New England 30, NY Jets 23 - The Patriots remained unbeaten, improving their record to 6-0, by downing the tough, 4-1 Jets at Foxboro. For New England, this is the best start in franchise history since that epic undefeated run in 2007, when the Pats remained unbeaten all the way to the Super Bowl, before losing to the Giants in the final minute of that championship. The Patriots and Jets went back and forth, but New England began to take over, predictably, in the second half. The Jets were trying to hold them off, when Brady found Gronk in the end zone to essentially ice it. Have to wonder what happened there for New York, because that was a very costly mistake. Still, the Jets are strong at 4-2 as they head into Oakland next weekend, while the Pats are in action early against Miami on Thursday.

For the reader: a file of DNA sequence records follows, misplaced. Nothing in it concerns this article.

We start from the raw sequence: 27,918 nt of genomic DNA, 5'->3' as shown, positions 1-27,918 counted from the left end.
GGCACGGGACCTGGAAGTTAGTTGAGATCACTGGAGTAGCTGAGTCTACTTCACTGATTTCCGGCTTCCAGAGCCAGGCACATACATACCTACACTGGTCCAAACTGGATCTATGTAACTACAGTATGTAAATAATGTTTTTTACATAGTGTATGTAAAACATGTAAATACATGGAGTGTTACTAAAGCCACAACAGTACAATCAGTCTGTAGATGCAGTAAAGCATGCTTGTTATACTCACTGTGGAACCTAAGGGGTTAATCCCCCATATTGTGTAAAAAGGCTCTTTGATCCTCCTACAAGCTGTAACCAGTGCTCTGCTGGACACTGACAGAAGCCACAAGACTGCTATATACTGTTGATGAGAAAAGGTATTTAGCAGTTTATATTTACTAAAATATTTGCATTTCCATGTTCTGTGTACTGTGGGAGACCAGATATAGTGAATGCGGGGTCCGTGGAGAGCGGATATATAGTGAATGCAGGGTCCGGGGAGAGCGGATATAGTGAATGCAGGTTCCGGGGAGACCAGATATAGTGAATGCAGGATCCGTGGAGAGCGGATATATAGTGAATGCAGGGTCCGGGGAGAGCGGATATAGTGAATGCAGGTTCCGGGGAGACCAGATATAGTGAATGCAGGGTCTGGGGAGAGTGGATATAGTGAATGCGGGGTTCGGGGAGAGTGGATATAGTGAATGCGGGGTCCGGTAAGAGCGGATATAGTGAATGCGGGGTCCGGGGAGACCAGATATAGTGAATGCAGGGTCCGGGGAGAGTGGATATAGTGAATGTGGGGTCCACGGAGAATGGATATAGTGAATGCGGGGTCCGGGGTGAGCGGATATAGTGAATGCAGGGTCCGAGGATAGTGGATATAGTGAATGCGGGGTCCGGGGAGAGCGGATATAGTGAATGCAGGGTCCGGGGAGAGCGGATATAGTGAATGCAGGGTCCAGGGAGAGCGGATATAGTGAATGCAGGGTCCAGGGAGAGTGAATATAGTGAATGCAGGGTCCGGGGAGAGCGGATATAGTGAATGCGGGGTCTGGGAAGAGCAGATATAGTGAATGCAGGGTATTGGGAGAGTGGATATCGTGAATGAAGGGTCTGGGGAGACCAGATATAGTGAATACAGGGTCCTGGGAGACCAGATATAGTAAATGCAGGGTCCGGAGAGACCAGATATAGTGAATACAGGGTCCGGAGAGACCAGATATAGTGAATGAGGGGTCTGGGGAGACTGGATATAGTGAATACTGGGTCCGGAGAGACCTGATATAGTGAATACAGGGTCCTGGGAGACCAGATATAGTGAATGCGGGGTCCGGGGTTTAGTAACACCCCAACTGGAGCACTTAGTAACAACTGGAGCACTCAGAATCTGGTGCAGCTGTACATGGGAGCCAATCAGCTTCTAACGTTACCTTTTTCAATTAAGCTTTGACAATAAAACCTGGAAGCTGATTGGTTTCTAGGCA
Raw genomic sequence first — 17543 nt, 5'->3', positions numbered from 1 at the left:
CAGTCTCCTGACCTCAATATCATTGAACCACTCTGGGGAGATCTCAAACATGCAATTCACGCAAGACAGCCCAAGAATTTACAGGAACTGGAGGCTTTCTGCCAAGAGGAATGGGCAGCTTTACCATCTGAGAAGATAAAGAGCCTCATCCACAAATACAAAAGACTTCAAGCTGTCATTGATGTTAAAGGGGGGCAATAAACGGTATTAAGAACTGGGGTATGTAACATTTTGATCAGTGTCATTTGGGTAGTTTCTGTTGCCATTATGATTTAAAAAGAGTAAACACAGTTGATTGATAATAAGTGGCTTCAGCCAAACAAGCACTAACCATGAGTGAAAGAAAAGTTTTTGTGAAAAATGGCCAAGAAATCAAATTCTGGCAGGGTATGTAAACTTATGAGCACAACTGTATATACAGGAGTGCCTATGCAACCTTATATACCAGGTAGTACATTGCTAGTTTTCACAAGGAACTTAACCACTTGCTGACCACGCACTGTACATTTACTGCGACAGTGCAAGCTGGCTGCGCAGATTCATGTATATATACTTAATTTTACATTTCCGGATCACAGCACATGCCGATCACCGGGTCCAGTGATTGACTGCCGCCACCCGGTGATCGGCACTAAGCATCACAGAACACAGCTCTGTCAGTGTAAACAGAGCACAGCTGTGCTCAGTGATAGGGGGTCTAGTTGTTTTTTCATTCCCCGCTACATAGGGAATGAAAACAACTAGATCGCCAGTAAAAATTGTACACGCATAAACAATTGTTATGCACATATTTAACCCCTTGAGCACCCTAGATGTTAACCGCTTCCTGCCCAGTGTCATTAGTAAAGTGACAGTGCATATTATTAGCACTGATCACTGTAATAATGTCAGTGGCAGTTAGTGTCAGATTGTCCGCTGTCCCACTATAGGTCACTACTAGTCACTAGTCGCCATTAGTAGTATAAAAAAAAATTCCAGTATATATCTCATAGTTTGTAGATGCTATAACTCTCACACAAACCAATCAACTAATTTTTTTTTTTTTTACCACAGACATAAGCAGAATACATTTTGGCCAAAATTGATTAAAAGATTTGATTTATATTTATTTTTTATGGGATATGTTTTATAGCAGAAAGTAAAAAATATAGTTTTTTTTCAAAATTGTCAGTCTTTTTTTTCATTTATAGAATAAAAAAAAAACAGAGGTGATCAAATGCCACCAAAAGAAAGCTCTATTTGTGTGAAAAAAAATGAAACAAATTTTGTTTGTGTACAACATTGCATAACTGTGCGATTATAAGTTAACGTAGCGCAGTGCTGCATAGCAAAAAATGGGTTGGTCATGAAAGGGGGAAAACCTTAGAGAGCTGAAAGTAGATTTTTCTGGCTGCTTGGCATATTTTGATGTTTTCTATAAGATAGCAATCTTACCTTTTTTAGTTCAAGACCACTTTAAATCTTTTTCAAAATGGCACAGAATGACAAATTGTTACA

Carolina 27, Philadelphia 16 - The Panthers, too, remained unbeaten. They did so by holding off the Eagles, who played fairly tough last night, but ultimately came up empty. Cam Newton had a forgettable night, throwing three interceptions, but the Panthers stayed hot and undefeated behind a tough defense and an offense that did enough to win. Next up for them is a Monday Night contest against Indianapolis.